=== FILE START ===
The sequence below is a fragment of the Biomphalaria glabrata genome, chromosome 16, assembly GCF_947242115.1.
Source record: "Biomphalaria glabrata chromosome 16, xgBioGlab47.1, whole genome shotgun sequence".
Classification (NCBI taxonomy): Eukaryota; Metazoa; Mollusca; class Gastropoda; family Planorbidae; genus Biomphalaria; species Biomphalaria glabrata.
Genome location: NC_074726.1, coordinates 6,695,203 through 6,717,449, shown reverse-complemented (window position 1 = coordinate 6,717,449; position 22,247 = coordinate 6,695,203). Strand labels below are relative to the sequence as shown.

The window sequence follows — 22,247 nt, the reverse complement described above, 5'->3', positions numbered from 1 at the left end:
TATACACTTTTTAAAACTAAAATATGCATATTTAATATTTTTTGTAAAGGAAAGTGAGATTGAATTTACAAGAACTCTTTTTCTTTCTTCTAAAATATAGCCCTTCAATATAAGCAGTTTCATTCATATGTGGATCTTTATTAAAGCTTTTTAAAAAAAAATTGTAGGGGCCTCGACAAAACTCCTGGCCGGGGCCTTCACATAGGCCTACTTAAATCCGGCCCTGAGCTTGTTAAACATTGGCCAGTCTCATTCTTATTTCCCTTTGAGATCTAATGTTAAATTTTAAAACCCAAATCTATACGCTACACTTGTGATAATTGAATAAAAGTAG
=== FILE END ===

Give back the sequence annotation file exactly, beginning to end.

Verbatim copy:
The sequence below is a fragment of the Biomphalaria glabrata genome, chromosome 16, assembly GCF_947242115.1.
Source record: "Biomphalaria glabrata chromosome 16, xgBioGlab47.1, whole genome shotgun sequence".
Classification (NCBI taxonomy): Eukaryota; Metazoa; Mollusca; class Gastropoda; family Planorbidae; genus Biomphalaria; species Biomphalaria glabrata.
Genome location: NC_074726.1, coordinates 6,695,203 through 6,717,449, shown reverse-complemented (window position 1 = coordinate 6,717,449; position 22,247 = coordinate 6,695,203). Strand labels below are relative to the sequence as shown.

The window sequence follows — 22,247 nt, the reverse complement described above, 5'->3', positions numbered from 1 at the left end:
TATACACTTTTTAAAACTAAAATATGCATATTTAATATTTTTTGTAAAGGAAAGTGAGATTGAATTTACAAGAACTCTTTTTCTTTCTTCTAAAATATAGCCCTTCAATATAAGCAGTTTCATTCATATGTGGATCTTTATTAAAGCTTTTTAAAAAAAAATTGTAGGGGCCTCGACAAAACTCCTGGCCGGGGCCTTCACATAGGCCTACTTAAATCCGGCCCTGAGCTTGTTAAACATTGGCCAGTCTCATTCTTATTTCCCTTTGAGATCTAATGTTAAATTTTAAAACCCAAATCTATACGCTACACTTGTGATAATTGAATAAAAGTAG